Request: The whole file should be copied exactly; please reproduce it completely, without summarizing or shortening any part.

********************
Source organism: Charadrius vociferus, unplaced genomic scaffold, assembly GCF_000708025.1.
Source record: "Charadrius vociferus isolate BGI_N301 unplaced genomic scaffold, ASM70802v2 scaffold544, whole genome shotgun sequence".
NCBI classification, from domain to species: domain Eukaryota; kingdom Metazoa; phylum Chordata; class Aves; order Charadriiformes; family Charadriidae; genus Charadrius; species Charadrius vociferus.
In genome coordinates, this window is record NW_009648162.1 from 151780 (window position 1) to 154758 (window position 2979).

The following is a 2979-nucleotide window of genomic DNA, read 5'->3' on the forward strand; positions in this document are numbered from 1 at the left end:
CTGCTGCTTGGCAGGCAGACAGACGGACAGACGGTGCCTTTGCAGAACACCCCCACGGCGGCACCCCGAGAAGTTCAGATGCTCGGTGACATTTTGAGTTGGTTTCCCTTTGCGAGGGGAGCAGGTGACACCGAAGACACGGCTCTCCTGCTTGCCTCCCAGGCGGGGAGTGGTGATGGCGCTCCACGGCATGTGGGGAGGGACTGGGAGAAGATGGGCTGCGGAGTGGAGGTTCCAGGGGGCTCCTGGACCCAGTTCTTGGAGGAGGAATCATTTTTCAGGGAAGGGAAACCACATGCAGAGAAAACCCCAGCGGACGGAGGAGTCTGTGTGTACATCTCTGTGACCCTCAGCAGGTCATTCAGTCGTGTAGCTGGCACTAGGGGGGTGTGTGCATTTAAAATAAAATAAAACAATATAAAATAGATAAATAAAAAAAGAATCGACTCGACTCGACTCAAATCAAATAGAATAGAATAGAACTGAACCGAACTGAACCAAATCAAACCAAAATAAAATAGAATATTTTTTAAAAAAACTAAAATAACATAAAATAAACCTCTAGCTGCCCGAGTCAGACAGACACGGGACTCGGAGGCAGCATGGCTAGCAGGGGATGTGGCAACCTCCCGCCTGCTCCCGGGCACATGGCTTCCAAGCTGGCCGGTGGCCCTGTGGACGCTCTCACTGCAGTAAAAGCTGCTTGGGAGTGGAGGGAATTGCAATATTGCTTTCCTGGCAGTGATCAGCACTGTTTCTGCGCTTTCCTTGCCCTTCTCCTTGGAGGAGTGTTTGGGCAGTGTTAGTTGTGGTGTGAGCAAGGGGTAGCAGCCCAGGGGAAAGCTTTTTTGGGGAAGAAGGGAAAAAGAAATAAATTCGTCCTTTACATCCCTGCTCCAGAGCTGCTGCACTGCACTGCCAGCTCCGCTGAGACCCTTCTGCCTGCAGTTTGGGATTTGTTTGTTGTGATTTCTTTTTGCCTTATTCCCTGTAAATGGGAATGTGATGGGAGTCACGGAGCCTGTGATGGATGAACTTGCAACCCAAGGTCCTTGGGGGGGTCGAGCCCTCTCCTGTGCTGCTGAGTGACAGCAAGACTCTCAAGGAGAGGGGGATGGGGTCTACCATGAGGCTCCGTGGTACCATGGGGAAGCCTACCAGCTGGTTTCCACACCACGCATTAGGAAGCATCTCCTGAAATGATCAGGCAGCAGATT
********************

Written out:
Source organism: Charadrius vociferus, unplaced genomic scaffold, assembly GCF_000708025.1.
Source record: "Charadrius vociferus isolate BGI_N301 unplaced genomic scaffold, ASM70802v2 scaffold544, whole genome shotgun sequence".
NCBI classification, from domain to species: domain Eukaryota; kingdom Metazoa; phylum Chordata; class Aves; order Charadriiformes; family Charadriidae; genus Charadrius; species Charadrius vociferus.
In genome coordinates, this window is record NW_009648162.1 from 151780 (window position 1) to 154758 (window position 2979).

The following is a 2979-nucleotide window of genomic DNA, read 5'->3' on the forward strand; positions in this document are numbered from 1 at the left end:
CTGCTGCTTGGCAGGCAGACAGACGGACAGACGGTGCCTTTGCAGAACACCCCCACGGCGGCACCCCGAGAAGTTCAGATGCTCGGTGACATTTTGAGTTGGTTTCCCTTTGCGAGGGGAGCAGGTGACACCGAAGACACGGCTCTCCTGCTTGCCTCCCAGGCGGGGAGTGGTGATGGCGCTCCACGGCATGTGGGGAGGGACTGGGAGAAGATGGGCTGCGGAGTGGAGGTTCCAGGGGGCTCCTGGACCCAGTTCTTGGAGGAGGAATCATTTTTCAGGGAAGGGAAACCACATGCAGAGAAAACCCCAGCGGACGGAGGAGTCTGTGTGTACATCTCTGTGACCCTCAGCAGGTCATTCAGTCGTGTAGCTGGCACTAGGGGGGTGTGTGCATTTAAAATAAAATAAAACAATATAAAATAGATAAATAAAAAAAGAATCGACTCGACTCGACTCAAATCAAATAGAATAGAATAGAACTGAACCGAACTGAACCAAATCAAACCAAAATAAAATAGAATATTTTTTAAAAAAACTAAAATAACATAAAATAAACCTCTAGCTGCCCGAGTCAGACAGACACGGGACTCGGAGGCAGCATGGCTAGCAGGGGATGTGGCAACCTCCCGCCTGCTCCCGGGCACATGGCTTCCAAGCTGGCCGGTGGCCCTGTGGACGCTCTCACTGCAGTAAAAGCTGCTTGGGAGTGGAGGGAATTGCAATATTGCTTTCCTGGCAGTGATCAGCACTGTTTCTGCGCTTTCCTTGCCCTTCTCCTTGGAGGAGTGTTTGGGCAGTGTTAGTTGTGGTGTGAGCAAGGGGTAGCAGCCCAGGGGAAAGCTTTTTTGGGGAAGAAGGGAAAAAGAAATAAATTCGTCCTTTACATCCCTGCTCCAGAGCTGCTGCACTGCACTGCCAGCTCCGCTGAGACCCTTCTGCCTGCAGTTTGGGATTTGTTTGTTGTGATTTCTTTTTGCCTTATTCCCTGTAAATGGGAATGTGATGGGAGTCACGGAGCCTGTGATGGATGAACTTGCAACCCAAGGTCCTTGGGGGGGTCGAGCCCTCTCCTGTGCTGCTGAGTGACAGCAAGACTCTCAAGGAGAGGGGGATGGGGTCTACCATGAGGCTCCGTGGTACCATGGGGAAGCCTACCAGCTGGTTTCCACACCACGCATTAGGAAGCATCTCCTGAAATGATCAGGCAGCAGATT